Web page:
The word “apoplexy” comes from the Greek ἀποπληξία (apoplexia), meaning “to be struck down utterly.” The ancients believed that someone who suffered a stroke (or any sudden incapacity) had been struck down by the gods. In Melville’s day the word was used as a blanket term to refer to any malady caused by an effusion of blood or serum in the brain that resulted in loss of consciousness or death. The term was used more widely before advancements in medical science allowed for more sophisticated distinctions concerning the causes of illness or death; nowadays what was once known as apoplexy would be interpreted as a stroke or a heart attack. The term apoplexy is still in use today to describe sudden loss or influx of blood-flow to a particular organ, as in adrenal apoplexy and pituitary apoplexy.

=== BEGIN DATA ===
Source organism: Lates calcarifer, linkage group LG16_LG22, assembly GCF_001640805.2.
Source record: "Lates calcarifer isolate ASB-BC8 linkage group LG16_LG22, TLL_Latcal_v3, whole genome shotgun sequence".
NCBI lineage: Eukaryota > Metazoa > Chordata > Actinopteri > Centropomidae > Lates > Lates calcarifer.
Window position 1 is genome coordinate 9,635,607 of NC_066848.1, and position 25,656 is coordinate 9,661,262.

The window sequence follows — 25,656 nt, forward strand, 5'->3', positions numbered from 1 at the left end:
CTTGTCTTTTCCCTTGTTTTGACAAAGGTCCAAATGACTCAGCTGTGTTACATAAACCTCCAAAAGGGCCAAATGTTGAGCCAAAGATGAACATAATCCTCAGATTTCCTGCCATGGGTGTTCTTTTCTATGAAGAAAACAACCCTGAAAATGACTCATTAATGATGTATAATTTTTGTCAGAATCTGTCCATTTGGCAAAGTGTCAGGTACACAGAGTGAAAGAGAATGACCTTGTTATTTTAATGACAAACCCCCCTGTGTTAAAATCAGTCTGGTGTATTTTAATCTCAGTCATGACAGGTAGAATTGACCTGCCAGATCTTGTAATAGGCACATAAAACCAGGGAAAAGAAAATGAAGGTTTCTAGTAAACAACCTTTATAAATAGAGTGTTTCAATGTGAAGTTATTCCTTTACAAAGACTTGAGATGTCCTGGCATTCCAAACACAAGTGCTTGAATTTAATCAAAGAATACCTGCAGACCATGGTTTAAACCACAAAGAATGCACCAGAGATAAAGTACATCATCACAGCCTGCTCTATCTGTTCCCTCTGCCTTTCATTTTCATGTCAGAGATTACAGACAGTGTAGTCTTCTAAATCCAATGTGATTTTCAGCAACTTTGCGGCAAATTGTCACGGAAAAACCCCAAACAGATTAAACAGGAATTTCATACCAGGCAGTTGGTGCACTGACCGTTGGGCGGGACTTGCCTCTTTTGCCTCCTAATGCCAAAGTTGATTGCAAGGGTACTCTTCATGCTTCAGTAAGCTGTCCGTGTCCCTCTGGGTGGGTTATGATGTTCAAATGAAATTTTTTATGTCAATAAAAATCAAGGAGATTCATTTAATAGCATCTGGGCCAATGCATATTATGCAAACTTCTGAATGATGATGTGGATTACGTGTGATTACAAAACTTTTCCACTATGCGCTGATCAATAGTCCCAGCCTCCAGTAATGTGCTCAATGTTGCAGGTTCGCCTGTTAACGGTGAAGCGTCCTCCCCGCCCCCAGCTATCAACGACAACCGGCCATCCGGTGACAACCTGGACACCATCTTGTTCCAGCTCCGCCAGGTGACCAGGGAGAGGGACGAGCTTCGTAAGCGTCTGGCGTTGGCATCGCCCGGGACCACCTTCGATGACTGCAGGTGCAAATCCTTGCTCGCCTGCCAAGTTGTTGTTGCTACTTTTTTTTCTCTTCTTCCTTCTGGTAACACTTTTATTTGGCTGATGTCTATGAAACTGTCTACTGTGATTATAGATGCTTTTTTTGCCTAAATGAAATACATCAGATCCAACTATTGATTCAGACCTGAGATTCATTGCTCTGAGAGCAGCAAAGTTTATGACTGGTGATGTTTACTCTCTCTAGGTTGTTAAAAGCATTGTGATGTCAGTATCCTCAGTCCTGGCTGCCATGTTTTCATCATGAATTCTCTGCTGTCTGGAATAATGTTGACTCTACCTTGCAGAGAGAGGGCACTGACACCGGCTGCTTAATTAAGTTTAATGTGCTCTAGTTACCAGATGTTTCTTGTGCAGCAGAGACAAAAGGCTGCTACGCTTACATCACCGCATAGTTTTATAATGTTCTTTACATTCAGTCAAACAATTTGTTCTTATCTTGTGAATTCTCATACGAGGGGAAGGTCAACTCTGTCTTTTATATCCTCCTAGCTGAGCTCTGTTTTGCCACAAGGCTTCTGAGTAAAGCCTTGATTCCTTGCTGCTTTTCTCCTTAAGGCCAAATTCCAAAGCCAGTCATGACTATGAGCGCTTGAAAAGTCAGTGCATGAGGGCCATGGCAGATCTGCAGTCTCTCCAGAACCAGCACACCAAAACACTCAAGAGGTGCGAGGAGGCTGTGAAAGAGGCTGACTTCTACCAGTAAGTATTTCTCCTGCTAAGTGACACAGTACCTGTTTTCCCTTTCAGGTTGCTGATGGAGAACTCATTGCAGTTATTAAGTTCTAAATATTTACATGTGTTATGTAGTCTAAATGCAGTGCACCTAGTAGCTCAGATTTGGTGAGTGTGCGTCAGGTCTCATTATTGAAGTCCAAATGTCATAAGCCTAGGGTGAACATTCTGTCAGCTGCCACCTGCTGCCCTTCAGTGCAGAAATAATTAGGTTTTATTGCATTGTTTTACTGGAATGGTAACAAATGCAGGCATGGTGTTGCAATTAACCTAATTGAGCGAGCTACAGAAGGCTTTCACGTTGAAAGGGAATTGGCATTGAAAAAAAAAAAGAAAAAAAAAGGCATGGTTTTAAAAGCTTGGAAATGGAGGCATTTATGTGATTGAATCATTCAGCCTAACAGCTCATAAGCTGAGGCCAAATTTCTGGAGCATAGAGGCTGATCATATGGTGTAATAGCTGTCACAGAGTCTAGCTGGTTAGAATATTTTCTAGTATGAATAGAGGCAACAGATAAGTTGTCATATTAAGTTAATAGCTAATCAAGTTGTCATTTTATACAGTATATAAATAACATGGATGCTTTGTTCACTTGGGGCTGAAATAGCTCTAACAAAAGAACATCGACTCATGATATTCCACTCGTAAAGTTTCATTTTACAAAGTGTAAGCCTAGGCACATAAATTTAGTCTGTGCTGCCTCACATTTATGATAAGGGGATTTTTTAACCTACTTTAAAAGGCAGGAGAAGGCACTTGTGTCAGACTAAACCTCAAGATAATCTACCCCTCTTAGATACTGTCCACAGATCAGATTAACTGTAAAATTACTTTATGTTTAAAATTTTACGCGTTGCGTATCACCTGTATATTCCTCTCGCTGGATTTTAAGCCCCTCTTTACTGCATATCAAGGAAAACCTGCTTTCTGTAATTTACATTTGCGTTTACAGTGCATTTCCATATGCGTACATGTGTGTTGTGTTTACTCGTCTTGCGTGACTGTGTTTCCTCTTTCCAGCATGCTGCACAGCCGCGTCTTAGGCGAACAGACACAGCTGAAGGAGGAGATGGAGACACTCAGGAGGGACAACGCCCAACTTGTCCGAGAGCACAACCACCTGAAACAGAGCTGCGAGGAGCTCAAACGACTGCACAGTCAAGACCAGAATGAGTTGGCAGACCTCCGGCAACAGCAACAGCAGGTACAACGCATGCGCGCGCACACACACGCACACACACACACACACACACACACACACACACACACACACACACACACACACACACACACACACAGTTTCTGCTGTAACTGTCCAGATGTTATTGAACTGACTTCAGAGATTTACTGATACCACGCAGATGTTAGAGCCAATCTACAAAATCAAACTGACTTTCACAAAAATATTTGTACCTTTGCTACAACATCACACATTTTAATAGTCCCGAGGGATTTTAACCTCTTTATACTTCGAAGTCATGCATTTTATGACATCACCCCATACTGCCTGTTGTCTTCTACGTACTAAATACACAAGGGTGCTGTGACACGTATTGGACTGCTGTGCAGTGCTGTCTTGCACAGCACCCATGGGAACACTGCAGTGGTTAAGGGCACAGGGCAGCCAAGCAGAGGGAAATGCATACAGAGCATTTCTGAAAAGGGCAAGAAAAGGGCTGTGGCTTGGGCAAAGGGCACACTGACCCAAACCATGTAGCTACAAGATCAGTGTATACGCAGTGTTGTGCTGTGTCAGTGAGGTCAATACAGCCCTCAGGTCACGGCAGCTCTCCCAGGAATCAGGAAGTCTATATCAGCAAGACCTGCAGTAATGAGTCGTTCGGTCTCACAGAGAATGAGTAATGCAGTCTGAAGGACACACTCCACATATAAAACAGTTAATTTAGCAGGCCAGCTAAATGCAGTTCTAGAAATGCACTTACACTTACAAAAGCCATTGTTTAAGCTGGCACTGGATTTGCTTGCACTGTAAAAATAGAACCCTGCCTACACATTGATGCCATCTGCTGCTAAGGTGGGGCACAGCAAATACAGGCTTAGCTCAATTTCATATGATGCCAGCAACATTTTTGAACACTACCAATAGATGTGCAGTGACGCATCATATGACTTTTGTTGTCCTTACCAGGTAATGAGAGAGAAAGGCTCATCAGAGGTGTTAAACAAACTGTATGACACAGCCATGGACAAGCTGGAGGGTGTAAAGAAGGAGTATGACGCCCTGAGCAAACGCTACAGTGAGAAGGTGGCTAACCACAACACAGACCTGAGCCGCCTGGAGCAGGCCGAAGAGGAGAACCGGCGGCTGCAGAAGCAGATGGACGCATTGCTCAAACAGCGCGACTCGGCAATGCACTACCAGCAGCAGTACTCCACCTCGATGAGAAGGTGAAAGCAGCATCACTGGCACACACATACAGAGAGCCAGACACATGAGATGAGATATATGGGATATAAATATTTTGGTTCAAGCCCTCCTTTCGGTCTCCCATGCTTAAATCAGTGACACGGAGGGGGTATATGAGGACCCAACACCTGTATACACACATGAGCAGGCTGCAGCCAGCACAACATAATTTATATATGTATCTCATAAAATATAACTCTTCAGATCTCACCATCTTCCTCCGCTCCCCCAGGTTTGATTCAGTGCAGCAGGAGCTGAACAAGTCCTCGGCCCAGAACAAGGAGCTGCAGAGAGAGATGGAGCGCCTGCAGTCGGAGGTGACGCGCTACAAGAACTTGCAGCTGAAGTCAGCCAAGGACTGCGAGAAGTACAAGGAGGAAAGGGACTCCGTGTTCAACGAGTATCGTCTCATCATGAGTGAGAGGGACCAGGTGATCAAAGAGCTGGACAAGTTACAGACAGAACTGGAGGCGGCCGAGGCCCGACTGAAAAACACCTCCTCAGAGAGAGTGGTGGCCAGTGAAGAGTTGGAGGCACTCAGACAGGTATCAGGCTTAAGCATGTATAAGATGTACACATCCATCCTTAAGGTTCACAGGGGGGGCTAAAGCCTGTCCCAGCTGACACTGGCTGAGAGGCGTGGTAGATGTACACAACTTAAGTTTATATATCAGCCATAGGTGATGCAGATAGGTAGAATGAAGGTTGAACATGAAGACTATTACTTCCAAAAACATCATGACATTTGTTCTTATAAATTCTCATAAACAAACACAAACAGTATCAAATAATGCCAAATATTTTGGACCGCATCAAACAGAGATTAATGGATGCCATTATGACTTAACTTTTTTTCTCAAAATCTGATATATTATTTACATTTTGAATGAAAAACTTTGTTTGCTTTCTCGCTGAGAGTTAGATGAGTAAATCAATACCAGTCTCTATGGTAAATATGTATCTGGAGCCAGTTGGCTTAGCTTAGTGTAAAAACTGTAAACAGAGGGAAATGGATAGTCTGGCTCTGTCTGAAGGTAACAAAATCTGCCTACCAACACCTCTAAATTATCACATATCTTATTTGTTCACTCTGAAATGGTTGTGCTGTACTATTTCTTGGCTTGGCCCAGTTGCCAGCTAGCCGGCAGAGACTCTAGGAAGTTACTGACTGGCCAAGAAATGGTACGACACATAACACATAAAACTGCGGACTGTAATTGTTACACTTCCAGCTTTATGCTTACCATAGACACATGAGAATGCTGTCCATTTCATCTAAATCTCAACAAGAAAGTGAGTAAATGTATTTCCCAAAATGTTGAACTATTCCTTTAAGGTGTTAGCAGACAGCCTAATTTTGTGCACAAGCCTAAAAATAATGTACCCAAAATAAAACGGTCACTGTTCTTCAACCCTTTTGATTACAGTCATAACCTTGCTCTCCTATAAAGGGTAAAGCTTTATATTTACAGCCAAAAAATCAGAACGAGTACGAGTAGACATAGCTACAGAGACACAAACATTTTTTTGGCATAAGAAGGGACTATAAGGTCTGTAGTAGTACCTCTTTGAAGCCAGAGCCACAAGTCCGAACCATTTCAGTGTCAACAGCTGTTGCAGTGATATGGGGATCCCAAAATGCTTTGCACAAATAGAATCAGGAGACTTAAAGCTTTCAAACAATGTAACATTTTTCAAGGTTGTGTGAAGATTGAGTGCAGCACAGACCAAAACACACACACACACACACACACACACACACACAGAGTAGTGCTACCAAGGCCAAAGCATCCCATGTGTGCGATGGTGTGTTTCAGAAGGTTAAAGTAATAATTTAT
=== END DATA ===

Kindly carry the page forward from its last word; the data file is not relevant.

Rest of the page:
Apoplexy has been used as a plot device throughout literary history; it is referred to as “napoplexie” in Chaucer’s “Nun’s Priest’s Tale” (from The Canterbury Tales), and it is referred to as “appoplexi” in Shakespeare’s Henry IV, Pt. 2. Because so many deaths remained sudden-seeming and unexplainable before the evolution and refinement of medical science, apoplexy was a common “explanation.” On the one hand, it is understandable that Ishmael, when he discovers Queequeg is still locked in their room but will not answer any of his hails, assumes his friend has suffered from apoplexy. What else could incapacitate such a man as Queequeg other than an internal, unexpected killer? As it turns out, Queequeg’s devout spiritual observances (which Ishmael dubs his “Ramadan”) are what had rendered him deaf to Ishmael’s concern. It is ironic that Ishmael—equipped with his “civilized,” secular knowledge—later tries to persuade Queequeg that his ritual observances are so inefficacious and unhealthy, when he himself had just been shouting to the heavens what would later be understood as a primitive and savagely generic diagnosis. In hindsight, the idea of such a quiet, generic death for a badass like Queequeg is very laughable indeed.